Tuesday, August 26, 2014

The Agha Burger!

Hellloooo to the most Loyal Blog Reader in the world,

So, we meet once again!

This week's Out & About Reviews is brought to you from the beautiful cultural capital of Kurdistan, the city of Sulaimaniya, or as I like to spell it, Slemani.

Agha Restaurant in Sulaimaniya (Slemani), Kurdistan

Before my first visit to Chavy Land I was "not so hungry" but peer pressured by the Partner and a friend of mine, R.B., to have a meal. Why not I thought to myself. Now, the exact location of this I can't give to you, because I really can't remember, but it was only a few minutes drive away from Slemani Palace hotel. In fact, if I am not wrong it was on that same road just after the bridge! Yes. I do remember where, Jaday Saholaka but towards the very end (Yes? No? Maybe...?! hmmm not too sure now) Anyhowwwww....

The little restaurant was called Agha. The seating is outside on the main road. It was early evening when we passed by so the beautiful Slemani breeze, the little chaotic (but definitely not annoying) main street made the meal a perrrrrrrrrrrfect one.

When S.K. asked what I wanted to eat,  I said bring me anything, and I never thought anything will be this little not-so-little mouth watering burger.

Agha burger in Sulaimaniya/ Slemani
If you pass by let me know what you thought of it.

Until next time
Love from My Nest...
in Kurdistan


Monday, August 25, 2014

A Kurdistani bag to help displaced people in Kurdistan!

Hello Loyal Blog Reader no matter where you are in the world,

Kurdistan bags sold for a good cause
Since you have always loved to help those in need I had to introduce you to my friend Shara! In raising money for the displaced people in Kurdistan Shara is selling the last pieces of the "Kurdistan Shopping Bags" by ROBIN-RUTH.

Get a Kurdistan bag and help displaced people at the same time
The bags cost as little as 15, 000 IQD each (just under $13 USD) if you would like to purchase a Kurdistan shopping/ handbag while helping people in Kurdistan who are in desperate need then please email: shara.jamal89@gmail.com

Love from My Nest..
in Kurdistan!


So.. what happened? Vian Dakhil's crash story!

To the most Loyal Blog Reader in the world,

Thanks for dropping by (again)!

From the time I drank water from the spring in Lalesh, I fell in love with the most peaceful, loving, and vulnerable people I have ever met, the Yazidis.
Lalesh or Lalish

Lalish/Lalesh for more info click here

Earlier tonight I sat by the side of  Vian Dakhil, a Yazidi herself who spoke up in the Iraqi parliament against the butchery taking place against her people. The same woman later visited Mount Sinjar^, where thousands were stuck surrounded by ISIS. During her visit, the helicopter crashed and as a result  Vian was severely injured and hospitalized.
Vian Dakhil's plea in Parliament
Normally when I hear stories like these my heart can't take it. My tears flood down my cheeks and create puddles in my notepad, later, I wont be able to read the smudged words I have written. Today, was different. Vian's strength as she described her story to us made me burn in the inside but I kept a smile as a I sat in front of a hero, strong woman, someone who lives her life to help her people  sorry, can't find the right word, but definitely someone I admire.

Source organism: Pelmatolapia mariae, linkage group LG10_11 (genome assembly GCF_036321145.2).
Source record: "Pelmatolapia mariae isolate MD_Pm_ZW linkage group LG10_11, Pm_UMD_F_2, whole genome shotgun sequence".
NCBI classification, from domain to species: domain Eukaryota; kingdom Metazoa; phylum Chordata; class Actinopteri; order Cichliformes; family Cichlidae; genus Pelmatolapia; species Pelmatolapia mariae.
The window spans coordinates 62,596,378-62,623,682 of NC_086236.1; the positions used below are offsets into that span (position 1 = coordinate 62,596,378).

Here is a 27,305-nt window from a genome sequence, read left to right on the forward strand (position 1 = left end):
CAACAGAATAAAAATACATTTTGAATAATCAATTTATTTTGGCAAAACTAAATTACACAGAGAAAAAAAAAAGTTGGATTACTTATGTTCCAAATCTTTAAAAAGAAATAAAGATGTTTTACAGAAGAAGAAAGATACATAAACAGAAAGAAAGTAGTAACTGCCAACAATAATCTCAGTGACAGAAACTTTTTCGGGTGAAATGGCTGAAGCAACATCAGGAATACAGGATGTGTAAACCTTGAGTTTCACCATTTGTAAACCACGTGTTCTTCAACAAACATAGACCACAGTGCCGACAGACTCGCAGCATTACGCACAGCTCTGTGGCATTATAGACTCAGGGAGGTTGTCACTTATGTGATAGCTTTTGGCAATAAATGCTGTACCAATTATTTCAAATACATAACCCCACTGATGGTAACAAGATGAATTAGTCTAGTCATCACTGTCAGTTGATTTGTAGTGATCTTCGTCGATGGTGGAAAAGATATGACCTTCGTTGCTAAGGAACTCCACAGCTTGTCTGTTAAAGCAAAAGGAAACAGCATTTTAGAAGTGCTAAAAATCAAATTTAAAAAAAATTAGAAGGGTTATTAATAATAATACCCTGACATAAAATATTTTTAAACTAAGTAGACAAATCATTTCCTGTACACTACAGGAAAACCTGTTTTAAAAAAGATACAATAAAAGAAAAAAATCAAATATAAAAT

"Vian, what happened?!" My mother exclaimed in a question with no end. Vian laughed, a look on her face that says "Oh aunty where do I start from?" 

I am silent. Secretly wishing to hear this from the start, but I also understand if she doesn't tell her story, after all she is still attempting to recover.

"We took off from Peshxabur," she begins.
"Wait. Can I take notes?" I interrupt.
"You can even record." I didn't expect this as an answer from an MP who is on a hospital bed with no makeup, wearing a simple shirt supported by pillows all around. Hence, I refuse to do so, I don't want her to feel she is doing an interview.
Taking notes - typical me.
"Other than me it was a pilot, a co-pilot, three other people as well as a group who had brought food, four journalists, Yadgar's uncle Thawri and Yadgar too. They had brought bread, and I think, oranges, apples, juices and water. As we were flying over Mount Sinjar they were throwing them down to people."
Vian's last pictures with the martyred pilot, Majid Tmimi

As Vian begins her story, I watch her father sitting in a chair in the corner of the room. If I was sitting any closer to him I would probably see a sparkle in his eyes, surrounded by faint wrinkles behind is glasses. I watch him kneel forward to hear the clear words of his outspoken daughter. I watch him hear the encounter that he has probably heard for the hundred and tenth time today.

"I sat by the captain in the helicopter he was explaining to me what he is doing, people were running on the mountain beneath us, following the helicopter, making signals. Some took off their shirts waving them in the air. It was tough."

"We landed. I spoke to the Peshmerga and people. Everyone ran inside the helicopter so they can return with us. We couldn't stay too long we had to take off quickly. Once we got into the helicopter and began to take off it lost balance. The pilot said it was too heavy, some people had to get off."

There is a little pause here and that's when I know the Vian who loves her people and lives to fight for their rights is finding it difficult to take in that the pilot is now dead.

"One of the woman told me 'take my two kids, I will get off.'" There is another momentary pause here. I don't ask what happened to the kids.